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“This thing is going to catch fire and you can either be the bellows or sit and be a spectator,” said Payvment’s co-founder and chief brand officer Joelle Musante of Facebook commerce, or F-commerce.
Payvment is the leading social commerce provider on Facebook that provides brands — including Vivienne Westwood; Gibson Guitars; Molly Sims’ jewelry line, Grayce, and Lakers Nation — with an application they can use so they can sell right on the site. In an interview a week after the forum, Musante clarified that when she speaks of social commerce she is specifically talking about social media, not putting a Facebook button on a branded dot-com.
This story first appeared in the October 20, 2011 issue of WWD. Subscribe Today.
“That’s e-commerce, not a two-way conversation,” she said of branded Web sites. “People try to take their dot-com and turn it into Facebook and vice versa. The two are mutually exclusive, and they are separate channels. Your social media is your marketing tool, and it’s [Facebook] a place where you can have an ongoing two way conversation.”
Musante elaborated: A social page can, and should, be moderated on a regular basis, as it’s the closest to a brick-and-mortar experience that one can get in the digital realm. Customers can ask a question, they can ask a friend a question, they can share or even start a poll — and two users can even be looking at the same thing.
And while she maintains that each of the five practices detailed in her presentation have “enough weight to stand on their own,” if she had to stress the most important one, it would be merchandising one’s Facebook store. The others are building conversation into the shopping experience, making your Facebook store your default tab, enabling social discovery and social promotion.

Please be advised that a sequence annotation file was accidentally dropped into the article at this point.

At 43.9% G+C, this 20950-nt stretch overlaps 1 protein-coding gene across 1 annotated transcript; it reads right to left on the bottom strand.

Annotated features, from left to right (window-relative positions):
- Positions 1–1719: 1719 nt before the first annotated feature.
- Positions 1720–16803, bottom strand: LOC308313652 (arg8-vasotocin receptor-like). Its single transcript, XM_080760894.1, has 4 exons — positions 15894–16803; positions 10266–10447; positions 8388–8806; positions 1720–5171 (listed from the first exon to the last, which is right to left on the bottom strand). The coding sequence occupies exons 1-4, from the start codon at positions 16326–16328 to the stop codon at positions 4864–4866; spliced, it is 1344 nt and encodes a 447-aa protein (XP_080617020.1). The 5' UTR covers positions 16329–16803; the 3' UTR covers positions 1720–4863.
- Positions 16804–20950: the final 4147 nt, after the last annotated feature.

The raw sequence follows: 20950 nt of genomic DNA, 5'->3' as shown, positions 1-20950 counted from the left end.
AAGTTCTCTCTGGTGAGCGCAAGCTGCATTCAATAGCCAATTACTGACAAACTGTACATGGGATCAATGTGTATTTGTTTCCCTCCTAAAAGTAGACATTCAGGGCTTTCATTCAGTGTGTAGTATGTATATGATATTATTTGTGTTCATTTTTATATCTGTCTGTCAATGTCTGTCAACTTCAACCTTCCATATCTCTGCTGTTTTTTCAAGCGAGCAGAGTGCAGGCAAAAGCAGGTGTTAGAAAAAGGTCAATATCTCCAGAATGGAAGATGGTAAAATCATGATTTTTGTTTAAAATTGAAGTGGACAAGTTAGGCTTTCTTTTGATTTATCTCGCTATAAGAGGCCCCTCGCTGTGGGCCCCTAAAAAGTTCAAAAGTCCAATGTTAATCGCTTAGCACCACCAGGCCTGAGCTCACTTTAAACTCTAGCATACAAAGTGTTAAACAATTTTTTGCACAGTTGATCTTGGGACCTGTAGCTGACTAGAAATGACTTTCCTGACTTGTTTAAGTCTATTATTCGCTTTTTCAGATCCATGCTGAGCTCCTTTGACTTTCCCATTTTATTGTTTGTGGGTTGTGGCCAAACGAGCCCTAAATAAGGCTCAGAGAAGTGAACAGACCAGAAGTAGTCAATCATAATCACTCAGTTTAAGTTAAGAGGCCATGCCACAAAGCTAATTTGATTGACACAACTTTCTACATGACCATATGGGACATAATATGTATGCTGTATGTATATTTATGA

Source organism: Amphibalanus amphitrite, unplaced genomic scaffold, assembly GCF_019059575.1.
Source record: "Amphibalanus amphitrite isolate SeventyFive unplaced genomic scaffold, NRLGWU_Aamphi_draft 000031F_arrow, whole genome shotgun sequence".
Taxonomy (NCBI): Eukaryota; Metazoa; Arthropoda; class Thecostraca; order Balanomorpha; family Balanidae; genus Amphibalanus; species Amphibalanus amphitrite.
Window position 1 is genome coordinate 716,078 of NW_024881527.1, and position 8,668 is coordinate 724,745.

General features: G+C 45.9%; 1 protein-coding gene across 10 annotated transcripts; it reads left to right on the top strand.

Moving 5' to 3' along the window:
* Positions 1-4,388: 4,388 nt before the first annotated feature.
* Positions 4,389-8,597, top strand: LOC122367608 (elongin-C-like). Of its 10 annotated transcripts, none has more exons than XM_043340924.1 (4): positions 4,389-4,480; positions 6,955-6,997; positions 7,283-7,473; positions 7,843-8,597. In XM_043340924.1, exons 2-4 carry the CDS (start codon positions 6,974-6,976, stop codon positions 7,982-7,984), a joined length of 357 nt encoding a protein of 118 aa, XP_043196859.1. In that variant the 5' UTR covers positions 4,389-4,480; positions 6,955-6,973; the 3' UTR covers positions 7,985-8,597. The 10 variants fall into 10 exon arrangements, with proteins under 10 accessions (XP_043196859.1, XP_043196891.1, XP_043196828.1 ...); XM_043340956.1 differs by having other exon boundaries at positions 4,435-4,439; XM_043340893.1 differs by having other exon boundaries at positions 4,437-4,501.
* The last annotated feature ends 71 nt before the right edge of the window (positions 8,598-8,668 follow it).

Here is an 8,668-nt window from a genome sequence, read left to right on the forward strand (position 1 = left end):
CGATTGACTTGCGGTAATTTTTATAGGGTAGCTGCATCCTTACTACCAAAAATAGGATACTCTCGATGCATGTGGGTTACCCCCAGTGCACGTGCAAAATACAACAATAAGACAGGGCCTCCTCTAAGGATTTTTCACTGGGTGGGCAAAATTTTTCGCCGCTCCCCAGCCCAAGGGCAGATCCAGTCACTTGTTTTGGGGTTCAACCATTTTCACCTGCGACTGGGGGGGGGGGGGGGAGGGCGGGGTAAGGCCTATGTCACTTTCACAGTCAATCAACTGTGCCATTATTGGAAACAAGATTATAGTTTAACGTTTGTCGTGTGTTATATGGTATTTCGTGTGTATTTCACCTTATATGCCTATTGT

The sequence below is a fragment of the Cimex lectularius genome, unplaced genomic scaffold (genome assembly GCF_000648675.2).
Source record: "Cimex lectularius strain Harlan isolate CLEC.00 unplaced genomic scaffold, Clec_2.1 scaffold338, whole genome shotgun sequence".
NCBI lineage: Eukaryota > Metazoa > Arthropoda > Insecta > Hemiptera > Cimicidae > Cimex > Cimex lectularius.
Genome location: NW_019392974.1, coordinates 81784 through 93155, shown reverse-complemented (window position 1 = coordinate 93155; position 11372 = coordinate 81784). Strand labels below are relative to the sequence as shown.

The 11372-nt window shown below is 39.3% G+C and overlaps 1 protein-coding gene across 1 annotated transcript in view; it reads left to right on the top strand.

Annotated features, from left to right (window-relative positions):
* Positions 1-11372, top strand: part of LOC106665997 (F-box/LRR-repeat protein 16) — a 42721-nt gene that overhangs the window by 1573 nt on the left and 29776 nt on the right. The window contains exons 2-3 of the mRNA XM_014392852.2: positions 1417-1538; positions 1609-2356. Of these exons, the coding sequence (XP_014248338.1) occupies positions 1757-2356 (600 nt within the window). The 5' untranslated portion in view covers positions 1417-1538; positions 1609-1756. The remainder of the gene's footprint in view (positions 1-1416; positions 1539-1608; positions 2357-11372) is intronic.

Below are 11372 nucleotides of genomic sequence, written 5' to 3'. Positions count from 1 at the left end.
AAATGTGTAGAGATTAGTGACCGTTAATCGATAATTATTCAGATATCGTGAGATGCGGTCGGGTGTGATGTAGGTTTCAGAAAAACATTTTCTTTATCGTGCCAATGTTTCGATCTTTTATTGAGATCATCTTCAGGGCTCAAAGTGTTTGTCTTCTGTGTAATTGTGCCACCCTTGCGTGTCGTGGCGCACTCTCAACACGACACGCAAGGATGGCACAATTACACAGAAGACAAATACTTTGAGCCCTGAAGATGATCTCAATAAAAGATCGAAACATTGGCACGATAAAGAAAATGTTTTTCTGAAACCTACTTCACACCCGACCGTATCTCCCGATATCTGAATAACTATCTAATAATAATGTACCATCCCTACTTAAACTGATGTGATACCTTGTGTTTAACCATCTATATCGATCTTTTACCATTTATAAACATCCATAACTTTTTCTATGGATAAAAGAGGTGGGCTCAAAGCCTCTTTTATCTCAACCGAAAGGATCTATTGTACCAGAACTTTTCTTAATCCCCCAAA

“If I’m shopping on your Facebook store — and the experience is lackluster, I’m going to tell people it’s lackluster,” Musante said, adding that brands are looking for other people, specifically tastemakers in their groups, to broadcast and talk about their product and drive traffic to their page.
“You want to give them every opportunity to tell other users how cool they think the brand is because, most likely, they’re the tastemaker in their group. These are the people you’re catering to, so it’s important that you don’t make it hard for them. You give tastemakers every opportunity to share your product and the discussion that they’ve started, whether this is on Facebook or Twitter. It’s all about the conversation. The holy grail of social media is to turn people from lurkers to advocates. That’s always been the idea behind a fan page.”
Brands must also take the time to keep their pages fresh — and change up the merchandise as frequently as possible.
Musante said that building conversation is paramount in providing customers with the best F-commerce experience possible. Internet users have become accustomed to instantaneous conversation and instant messaging — and if there’s a customer asking a question or making a statement, someone from the company must be on hand to reply or offer the necessary assistance.
She believes that Payvment has created a solution that allows for true social engagement, which means that users can shop across all Facebook stores and check out just once.
“It gives the shopper a better social opportunity and allows for multibrand shopping with just one purchase,” Musante said. “It’s a virtual mall. It’s more of a Facebook experience, as opposed to a nonsocial experience on a dot-com.”